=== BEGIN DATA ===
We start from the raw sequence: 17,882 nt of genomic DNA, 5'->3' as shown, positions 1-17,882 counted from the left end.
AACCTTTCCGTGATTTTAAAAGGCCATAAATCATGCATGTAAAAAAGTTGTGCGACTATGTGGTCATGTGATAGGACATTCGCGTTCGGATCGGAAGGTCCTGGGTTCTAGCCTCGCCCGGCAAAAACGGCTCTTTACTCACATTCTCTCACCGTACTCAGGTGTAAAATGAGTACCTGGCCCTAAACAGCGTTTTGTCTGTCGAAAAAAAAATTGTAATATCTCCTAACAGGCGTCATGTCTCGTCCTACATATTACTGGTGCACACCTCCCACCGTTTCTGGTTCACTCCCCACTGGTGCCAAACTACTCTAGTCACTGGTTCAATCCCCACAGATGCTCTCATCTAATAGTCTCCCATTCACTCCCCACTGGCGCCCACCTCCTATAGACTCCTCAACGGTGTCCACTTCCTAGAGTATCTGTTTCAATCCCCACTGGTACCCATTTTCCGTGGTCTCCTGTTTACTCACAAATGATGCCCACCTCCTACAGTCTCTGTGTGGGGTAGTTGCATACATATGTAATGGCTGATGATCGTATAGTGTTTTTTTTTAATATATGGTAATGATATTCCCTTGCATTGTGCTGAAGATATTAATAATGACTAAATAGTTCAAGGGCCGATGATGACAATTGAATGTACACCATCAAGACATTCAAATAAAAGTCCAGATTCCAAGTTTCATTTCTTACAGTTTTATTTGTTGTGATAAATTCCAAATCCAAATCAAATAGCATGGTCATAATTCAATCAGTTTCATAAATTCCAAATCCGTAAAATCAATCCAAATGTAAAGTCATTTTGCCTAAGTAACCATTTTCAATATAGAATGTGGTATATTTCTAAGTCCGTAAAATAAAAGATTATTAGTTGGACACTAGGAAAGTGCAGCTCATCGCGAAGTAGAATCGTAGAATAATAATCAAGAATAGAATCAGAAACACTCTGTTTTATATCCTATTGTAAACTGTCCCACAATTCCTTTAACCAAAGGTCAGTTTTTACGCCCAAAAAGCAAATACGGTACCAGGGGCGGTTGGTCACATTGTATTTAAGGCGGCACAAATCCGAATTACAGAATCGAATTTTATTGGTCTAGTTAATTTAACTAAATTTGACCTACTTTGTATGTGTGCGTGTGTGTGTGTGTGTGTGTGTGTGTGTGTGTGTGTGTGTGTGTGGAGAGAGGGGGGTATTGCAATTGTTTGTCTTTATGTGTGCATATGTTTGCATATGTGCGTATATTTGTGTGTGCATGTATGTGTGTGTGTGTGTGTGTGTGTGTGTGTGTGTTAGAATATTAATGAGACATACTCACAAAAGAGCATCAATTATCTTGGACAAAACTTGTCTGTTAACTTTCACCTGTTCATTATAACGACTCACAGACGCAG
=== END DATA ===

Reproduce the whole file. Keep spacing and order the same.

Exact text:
We start from the raw sequence: 17,882 nt of genomic DNA, 5'->3' as shown, positions 1-17,882 counted from the left end.
AACCTTTCCGTGATTTTAAAAGGCCATAAATCATGCATGTAAAAAAGTTGTGCGACTATGTGGTCATGTGATAGGACATTCGCGTTCGGATCGGAAGGTCCTGGGTTCTAGCCTCGCCCGGCAAAAACGGCTCTTTACTCACATTCTCTCACCGTACTCAGGTGTAAAATGAGTACCTGGCCCTAAACAGCGTTTTGTCTGTCGAAAAAAAAATTGTAATATCTCCTAACAGGCGTCATGTCTCGTCCTACATATTACTGGTGCACACCTCCCACCGTTTCTGGTTCACTCCCCACTGGTGCCAAACTACTCTAGTCACTGGTTCAATCCCCACAGATGCTCTCATCTAATAGTCTCCCATTCACTCCCCACTGGCGCCCACCTCCTATAGACTCCTCAACGGTGTCCACTTCCTAGAGTATCTGTTTCAATCCCCACTGGTACCCATTTTCCGTGGTCTCCTGTTTACTCACAAATGATGCCCACCTCCTACAGTCTCTGTGTGGGGTAGTTGCATACATATGTAATGGCTGATGATCGTATAGTGTTTTTTTTTAATATATGGTAATGATATTCCCTTGCATTGTGCTGAAGATATTAATAATGACTAAATAGTTCAAGGGCCGATGATGACAATTGAATGTACACCATCAAGACATTCAAATAAAAGTCCAGATTCCAAGTTTCATTTCTTACAGTTTTATTTGTTGTGATAAATTCCAAATCCAAATCAAATAGCATGGTCATAATTCAATCAGTTTCATAAATTCCAAATCCGTAAAATCAATCCAAATGTAAAGTCATTTTGCCTAAGTAACCATTTTCAATATAGAATGTGGTATATTTCTAAGTCCGTAAAATAAAAGATTATTAGTTGGACACTAGGAAAGTGCAGCTCATCGCGAAGTAGAATCGTAGAATAATAATCAAGAATAGAATCAGAAACACTCTGTTTTATATCCTATTGTAAACTGTCCCACAATTCCTTTAACCAAAGGTCAGTTTTTACGCCCAAAAAGCAAATACGGTACCAGGGGCGGTTGGTCACATTGTATTTAAGGCGGCACAAATCCGAATTACAGAATCGAATTTTATTGGTCTAGTTAATTTAACTAAATTTGACCTACTTTGTATGTGTGCGTGTGTGTGTGTGTGTGTGTGTGTGTGTGTGTGTGTGTGTGTGTGGAGAGAGGGGGGTATTGCAATTGTTTGTCTTTATGTGTGCATATGTTTGCATATGTGCGTATATTTGTGTGTGCATGTATGTGTGTGTGTGTGTGTGTGTGTGTGTGTGTGTTAGAATATTAATGAGACATACTCACAAAAGAGCATCAATTATCTTGGACAAAACTTGTCTGTTAACTTTCACCTGTTCATTATAACGACTCACAGACGCAG